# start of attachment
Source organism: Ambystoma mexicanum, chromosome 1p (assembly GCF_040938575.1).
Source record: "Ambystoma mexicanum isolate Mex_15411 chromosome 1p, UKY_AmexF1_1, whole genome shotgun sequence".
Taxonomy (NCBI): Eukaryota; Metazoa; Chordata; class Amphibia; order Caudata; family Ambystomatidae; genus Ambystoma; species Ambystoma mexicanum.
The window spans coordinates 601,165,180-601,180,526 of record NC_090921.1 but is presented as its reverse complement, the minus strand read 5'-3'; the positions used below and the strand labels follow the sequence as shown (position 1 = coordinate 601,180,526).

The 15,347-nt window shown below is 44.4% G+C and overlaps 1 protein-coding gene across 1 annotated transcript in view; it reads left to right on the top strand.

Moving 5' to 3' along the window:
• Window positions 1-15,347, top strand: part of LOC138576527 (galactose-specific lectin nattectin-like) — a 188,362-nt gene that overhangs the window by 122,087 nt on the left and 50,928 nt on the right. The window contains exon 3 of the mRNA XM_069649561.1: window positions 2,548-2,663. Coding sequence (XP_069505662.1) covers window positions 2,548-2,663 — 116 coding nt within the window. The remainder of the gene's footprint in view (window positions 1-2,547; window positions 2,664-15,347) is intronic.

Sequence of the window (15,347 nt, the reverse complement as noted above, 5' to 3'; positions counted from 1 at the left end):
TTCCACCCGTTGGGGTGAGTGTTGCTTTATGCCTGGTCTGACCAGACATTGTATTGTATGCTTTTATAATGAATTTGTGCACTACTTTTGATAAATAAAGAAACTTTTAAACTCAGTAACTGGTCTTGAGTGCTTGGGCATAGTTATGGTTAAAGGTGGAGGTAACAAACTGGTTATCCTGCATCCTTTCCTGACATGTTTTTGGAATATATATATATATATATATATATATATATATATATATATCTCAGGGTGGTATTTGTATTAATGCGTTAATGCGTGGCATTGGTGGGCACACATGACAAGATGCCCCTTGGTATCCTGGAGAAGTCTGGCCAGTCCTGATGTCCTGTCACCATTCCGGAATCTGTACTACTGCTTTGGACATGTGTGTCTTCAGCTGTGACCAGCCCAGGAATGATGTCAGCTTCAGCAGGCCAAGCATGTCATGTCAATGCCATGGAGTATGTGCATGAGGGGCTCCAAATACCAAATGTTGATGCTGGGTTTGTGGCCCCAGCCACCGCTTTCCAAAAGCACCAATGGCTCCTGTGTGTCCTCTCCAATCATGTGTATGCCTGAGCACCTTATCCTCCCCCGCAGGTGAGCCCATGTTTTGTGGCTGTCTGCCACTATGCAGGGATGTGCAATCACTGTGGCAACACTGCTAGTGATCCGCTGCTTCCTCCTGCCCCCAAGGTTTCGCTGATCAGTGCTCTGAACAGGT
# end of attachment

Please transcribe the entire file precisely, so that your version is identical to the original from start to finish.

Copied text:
Source organism: Ambystoma mexicanum, chromosome 1p (assembly GCF_040938575.1).
Source record: "Ambystoma mexicanum isolate Mex_15411 chromosome 1p, UKY_AmexF1_1, whole genome shotgun sequence".
Taxonomy (NCBI): Eukaryota; Metazoa; Chordata; class Amphibia; order Caudata; family Ambystomatidae; genus Ambystoma; species Ambystoma mexicanum.
The window spans coordinates 601,165,180-601,180,526 of record NC_090921.1 but is presented as its reverse complement, the minus strand read 5'-3'; the positions used below and the strand labels follow the sequence as shown (position 1 = coordinate 601,180,526).

The 15,347-nt window shown below is 44.4% G+C and overlaps 1 protein-coding gene across 1 annotated transcript in view; it reads left to right on the top strand.

Moving 5' to 3' along the window:
• Window positions 1-15,347, top strand: part of LOC138576527 (galactose-specific lectin nattectin-like) — a 188,362-nt gene that overhangs the window by 122,087 nt on the left and 50,928 nt on the right. The window contains exon 3 of the mRNA XM_069649561.1: window positions 2,548-2,663. Coding sequence (XP_069505662.1) covers window positions 2,548-2,663 — 116 coding nt within the window. The remainder of the gene's footprint in view (window positions 1-2,547; window positions 2,664-15,347) is intronic.

Sequence of the window (15,347 nt, the reverse complement as noted above, 5' to 3'; positions counted from 1 at the left end):
TTCCACCCGTTGGGGTGAGTGTTGCTTTATGCCTGGTCTGACCAGACATTGTATTGTATGCTTTTATAATGAATTTGTGCACTACTTTTGATAAATAAAGAAACTTTTAAACTCAGTAACTGGTCTTGAGTGCTTGGGCATAGTTATGGTTAAAGGTGGAGGTAACAAACTGGTTATCCTGCATCCTTTCCTGACATGTTTTTGGAATATATATATATATATATATATATATATATATATATATATCTCAGGGTGGTATTTGTATTAATGCGTTAATGCGTGGCATTGGTGGGCACACATGACAAGATGCCCCTTGGTATCCTGGAGAAGTCTGGCCAGTCCTGATGTCCTGTCACCATTCCGGAATCTGTACTACTGCTTTGGACATGTGTGTCTTCAGCTGTGACCAGCCCAGGAATGATGTCAGCTTCAGCAGGCCAAGCATGTCATGTCAATGCCATGGAGTATGTGCATGAGGGGCTCCAAATACCAAATGTTGATGCTGGGTTTGTGGCCCCAGCCACCGCTTTCCAAAAGCACCAATGGCTCCTGTGTGTCCTCTCCAATCATGTGTATGCCTGAGCACCTTATCCTCCCCCGCAGGTGAGCCCATGTTTTGTGGCTGTCTGCCACTATGCAGGGATGTGCAATCACTGTGGCAACACTGCTAGTGATCCGCTGCTTCCTCCTGCCCCCAAGGTTTCGCTGATCAGTGCTCTGAACAGGT